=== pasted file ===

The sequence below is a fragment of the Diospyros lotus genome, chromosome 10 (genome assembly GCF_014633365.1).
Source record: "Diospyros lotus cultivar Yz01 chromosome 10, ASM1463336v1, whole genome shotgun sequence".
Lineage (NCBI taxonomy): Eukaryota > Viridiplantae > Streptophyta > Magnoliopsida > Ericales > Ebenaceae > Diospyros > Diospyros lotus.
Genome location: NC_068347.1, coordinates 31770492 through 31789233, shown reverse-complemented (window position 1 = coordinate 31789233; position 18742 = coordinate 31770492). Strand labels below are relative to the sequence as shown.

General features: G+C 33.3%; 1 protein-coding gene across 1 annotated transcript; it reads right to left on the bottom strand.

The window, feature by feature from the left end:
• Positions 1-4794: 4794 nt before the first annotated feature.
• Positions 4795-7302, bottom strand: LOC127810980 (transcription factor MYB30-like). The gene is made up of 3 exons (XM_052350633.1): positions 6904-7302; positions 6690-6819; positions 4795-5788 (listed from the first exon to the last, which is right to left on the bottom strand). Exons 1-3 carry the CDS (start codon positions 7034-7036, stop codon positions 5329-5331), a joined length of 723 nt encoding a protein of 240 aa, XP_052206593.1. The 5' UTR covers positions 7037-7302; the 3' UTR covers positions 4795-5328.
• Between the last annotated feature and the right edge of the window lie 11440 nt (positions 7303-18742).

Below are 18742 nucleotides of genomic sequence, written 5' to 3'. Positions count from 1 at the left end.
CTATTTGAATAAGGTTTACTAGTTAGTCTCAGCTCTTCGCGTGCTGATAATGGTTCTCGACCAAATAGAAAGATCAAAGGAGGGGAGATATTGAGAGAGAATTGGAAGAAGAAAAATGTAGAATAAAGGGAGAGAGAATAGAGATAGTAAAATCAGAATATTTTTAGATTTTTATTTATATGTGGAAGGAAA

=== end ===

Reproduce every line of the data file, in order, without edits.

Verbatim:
The sequence below is a fragment of the Diospyros lotus genome, chromosome 10 (genome assembly GCF_014633365.1).
Source record: "Diospyros lotus cultivar Yz01 chromosome 10, ASM1463336v1, whole genome shotgun sequence".
Lineage (NCBI taxonomy): Eukaryota > Viridiplantae > Streptophyta > Magnoliopsida > Ericales > Ebenaceae > Diospyros > Diospyros lotus.
Genome location: NC_068347.1, coordinates 31770492 through 31789233, shown reverse-complemented (window position 1 = coordinate 31789233; position 18742 = coordinate 31770492). Strand labels below are relative to the sequence as shown.

General features: G+C 33.3%; 1 protein-coding gene across 1 annotated transcript; it reads right to left on the bottom strand.

The window, feature by feature from the left end:
• Positions 1-4794: 4794 nt before the first annotated feature.
• Positions 4795-7302, bottom strand: LOC127810980 (transcription factor MYB30-like). The gene is made up of 3 exons (XM_052350633.1): positions 6904-7302; positions 6690-6819; positions 4795-5788 (listed from the first exon to the last, which is right to left on the bottom strand). Exons 1-3 carry the CDS (start codon positions 7034-7036, stop codon positions 5329-5331), a joined length of 723 nt encoding a protein of 240 aa, XP_052206593.1. The 5' UTR covers positions 7037-7302; the 3' UTR covers positions 4795-5328.
• Between the last annotated feature and the right edge of the window lie 11440 nt (positions 7303-18742).

Below are 18742 nucleotides of genomic sequence, written 5' to 3'. Positions count from 1 at the left end.
CTATTTGAATAAGGTTTACTAGTTAGTCTCAGCTCTTCGCGTGCTGATAATGGTTCTCGACCAAATAGAAAGATCAAAGGAGGGGAGATATTGAGAGAGAATTGGAAGAAGAAAAATGTAGAATAAAGGGAGAGAGAATAGAGATAGTAAAATCAGAATATTTTTAGATTTTTATTTATATGTGGAAGGAAA